Thursday, January 31, 2008


What are my two loves of the Catholic tradition? Well, of coarse, God is first and foremost. Then comes my other two cherishings: sacred music and monks. God uses music and the lives of monks -who are already in love with Him - to romantasize the hearts of believers and inbelievers alike with transcendent sounds and consecrated quiteness. Both music and monks bring us closer to a mystery that has been revealed, but not fully.

The following poem, entitled Carthusians, was written by Ernest Christopher Dowson (1967-1900)about those superb and venerable Carthusian monks, who search for Him in ways and through paths known only to the holiest and the most true-hearted of human beings.

If you are not Catholic, the only thing I ask is that you keep an open mind about Carthusian monk tradition.


Through what long heaviness, assayed in what strange fire,
Have these white monks been brought into the way of peace,
Despising the world’s wisdom and the world’s desire,
Which from the body of this death bring no release?

Within their austere walls no voices penetrate;
A sacred silence only, as of death, obtains;
Nothing finds entry here of loud or passionate;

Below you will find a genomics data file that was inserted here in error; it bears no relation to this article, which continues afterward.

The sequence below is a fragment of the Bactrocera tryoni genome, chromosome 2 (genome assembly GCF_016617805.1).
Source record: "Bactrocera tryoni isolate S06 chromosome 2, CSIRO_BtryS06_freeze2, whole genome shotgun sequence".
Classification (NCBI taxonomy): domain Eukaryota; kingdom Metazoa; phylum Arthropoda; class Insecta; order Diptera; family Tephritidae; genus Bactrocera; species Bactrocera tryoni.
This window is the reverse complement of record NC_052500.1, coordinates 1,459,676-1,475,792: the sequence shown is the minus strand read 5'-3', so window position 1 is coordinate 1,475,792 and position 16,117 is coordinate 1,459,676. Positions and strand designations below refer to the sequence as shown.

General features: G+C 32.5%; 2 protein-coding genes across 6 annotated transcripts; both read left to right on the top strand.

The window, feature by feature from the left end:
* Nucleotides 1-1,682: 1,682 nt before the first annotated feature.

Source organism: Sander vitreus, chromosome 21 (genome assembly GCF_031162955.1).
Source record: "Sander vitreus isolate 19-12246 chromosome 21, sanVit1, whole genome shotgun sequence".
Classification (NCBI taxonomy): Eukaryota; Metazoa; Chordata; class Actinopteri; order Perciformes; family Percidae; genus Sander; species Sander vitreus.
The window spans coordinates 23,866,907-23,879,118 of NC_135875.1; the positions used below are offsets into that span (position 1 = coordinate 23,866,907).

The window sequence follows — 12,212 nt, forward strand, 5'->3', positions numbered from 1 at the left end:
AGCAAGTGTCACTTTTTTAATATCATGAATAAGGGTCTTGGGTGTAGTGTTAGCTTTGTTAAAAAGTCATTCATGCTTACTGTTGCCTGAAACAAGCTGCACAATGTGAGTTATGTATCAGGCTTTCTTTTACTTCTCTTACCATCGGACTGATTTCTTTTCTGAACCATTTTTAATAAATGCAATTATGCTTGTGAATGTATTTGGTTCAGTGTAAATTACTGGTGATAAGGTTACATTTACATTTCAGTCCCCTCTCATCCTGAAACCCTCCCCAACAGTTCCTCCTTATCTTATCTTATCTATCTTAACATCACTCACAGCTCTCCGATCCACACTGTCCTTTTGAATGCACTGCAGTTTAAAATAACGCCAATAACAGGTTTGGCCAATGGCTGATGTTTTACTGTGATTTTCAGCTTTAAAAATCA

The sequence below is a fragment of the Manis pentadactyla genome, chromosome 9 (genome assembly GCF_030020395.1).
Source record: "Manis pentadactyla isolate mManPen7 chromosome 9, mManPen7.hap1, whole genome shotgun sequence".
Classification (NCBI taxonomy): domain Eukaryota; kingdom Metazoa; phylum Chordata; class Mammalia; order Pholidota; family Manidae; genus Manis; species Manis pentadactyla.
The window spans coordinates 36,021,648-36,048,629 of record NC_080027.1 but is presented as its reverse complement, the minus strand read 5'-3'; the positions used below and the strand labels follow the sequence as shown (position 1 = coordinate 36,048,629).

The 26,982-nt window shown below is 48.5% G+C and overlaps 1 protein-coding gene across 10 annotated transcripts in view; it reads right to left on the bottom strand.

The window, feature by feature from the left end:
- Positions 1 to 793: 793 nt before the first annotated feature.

This quiet is the exceeding profit of their pain:

From many lands they came, in divers fiery ways;
Each knew at last the vanity of earthly joys;
And one was crowned with thorns, and one was crowned with bays,
And each was tired at last of the world’s foolish noise.

It was not theirs with Dominic to preach God’s holy wrath,
They were too stern to bear sweet Francis’ gentle sway;
Theirs was a higher calling and a steeper path,
To dwell alone with Christ, to meditate and pray.

A cloistered company, they are companionless,
None knoweth here the secret of his brother’s heart:
They are but come together for more loneliness,
Whose bond is solitude and silence all their part.

O beatific life! Who is there shall gainsay,
Your great refusal’s victory, your little loss,
Deserting vanity for the more perfect way,
The sweeter service of the most dolorous Cross.

Ye shall prevail at last! Surely ye shall prevail!
Your silence and austerity shall win at last:
Desire and mirth, the world’s ephemeral lights shall fail,
The sweet star of your queen is never overcast.

We fling up flowers and laugh, we laugh across the wine;
With wine we dull our souls and careful strains of art;
Our cups are polished skulls round which the roses twine:
None dares to look at Death who leers and lurks apart.

Move on, white company, whom that has not sufficed!